The design of the MGB GT's hatchback body came from the infamous Italian design house, Pininfarina, who opted for a 2+2 design with a small rear bench as opposed to full seats. Unfortunately this made the rear of the car cramped and only really suitable for younger children, however it was still a more sensible buy than the original MGB convertible. As well as making the MGB slightly more sensible, the hard roof also lent the car's chassis more rigidity and improved weight distribution, thus improving handling, and also increasing top speed due to improved aerodynamics. Acceleration was only hampered very slightly in comparison to the soft-top version.
The MGB GT was essentially one of the very first cars to feature the now popular hatch back design. The car had folding rear seats which made way to leave a rather large, flat luggage space. The MGB GT's coupe design not only increased the car's appeal to those of a more practical mind-set, but also to the more enthusiastic driver who could appreciate the greater handling of the car.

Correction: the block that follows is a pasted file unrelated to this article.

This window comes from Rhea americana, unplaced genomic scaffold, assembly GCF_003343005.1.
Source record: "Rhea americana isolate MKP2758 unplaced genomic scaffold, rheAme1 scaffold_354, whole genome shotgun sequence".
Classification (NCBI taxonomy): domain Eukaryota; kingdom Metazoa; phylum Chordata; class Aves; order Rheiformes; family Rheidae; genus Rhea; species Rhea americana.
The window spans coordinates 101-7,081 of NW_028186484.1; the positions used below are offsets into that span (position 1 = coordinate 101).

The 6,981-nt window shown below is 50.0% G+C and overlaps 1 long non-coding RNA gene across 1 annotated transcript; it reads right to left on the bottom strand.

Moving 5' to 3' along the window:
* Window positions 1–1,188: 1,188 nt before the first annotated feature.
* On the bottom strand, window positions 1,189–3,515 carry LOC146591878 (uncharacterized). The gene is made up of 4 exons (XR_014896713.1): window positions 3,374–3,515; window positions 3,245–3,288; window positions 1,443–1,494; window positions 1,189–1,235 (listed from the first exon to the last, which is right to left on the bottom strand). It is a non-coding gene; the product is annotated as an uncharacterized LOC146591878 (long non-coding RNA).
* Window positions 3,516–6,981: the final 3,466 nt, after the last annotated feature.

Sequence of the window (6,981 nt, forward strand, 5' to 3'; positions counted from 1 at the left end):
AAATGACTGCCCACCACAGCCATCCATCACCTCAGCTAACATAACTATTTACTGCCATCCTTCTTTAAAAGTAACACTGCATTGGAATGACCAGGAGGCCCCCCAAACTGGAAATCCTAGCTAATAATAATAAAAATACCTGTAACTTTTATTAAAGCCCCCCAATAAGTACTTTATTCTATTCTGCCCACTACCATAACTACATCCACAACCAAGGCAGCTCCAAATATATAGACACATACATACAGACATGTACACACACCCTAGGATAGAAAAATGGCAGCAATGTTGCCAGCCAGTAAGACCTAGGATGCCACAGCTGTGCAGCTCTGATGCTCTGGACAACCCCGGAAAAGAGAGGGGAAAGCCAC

The engine for the MGB was a four cylinder 1.8L B-series engine which produced 95hp which let the MGB reach 60mph in 11 seconds, considered relatively swift at the time. This figure was possible due to some new techniques employed by MG in the production of the MGB, including a monocoque chassis which helped reduce weight compared to the methods used by Triumph on their TR series of cars, the main rival of the MGB. As well as a modern chassis, those looking to buy and MGB would also be pleased to know that the car is also equipped with quite modern safety features, it being the one of the first to feature crumple zones.
Production of the MGB was halted in 1980 with a special run of LE models.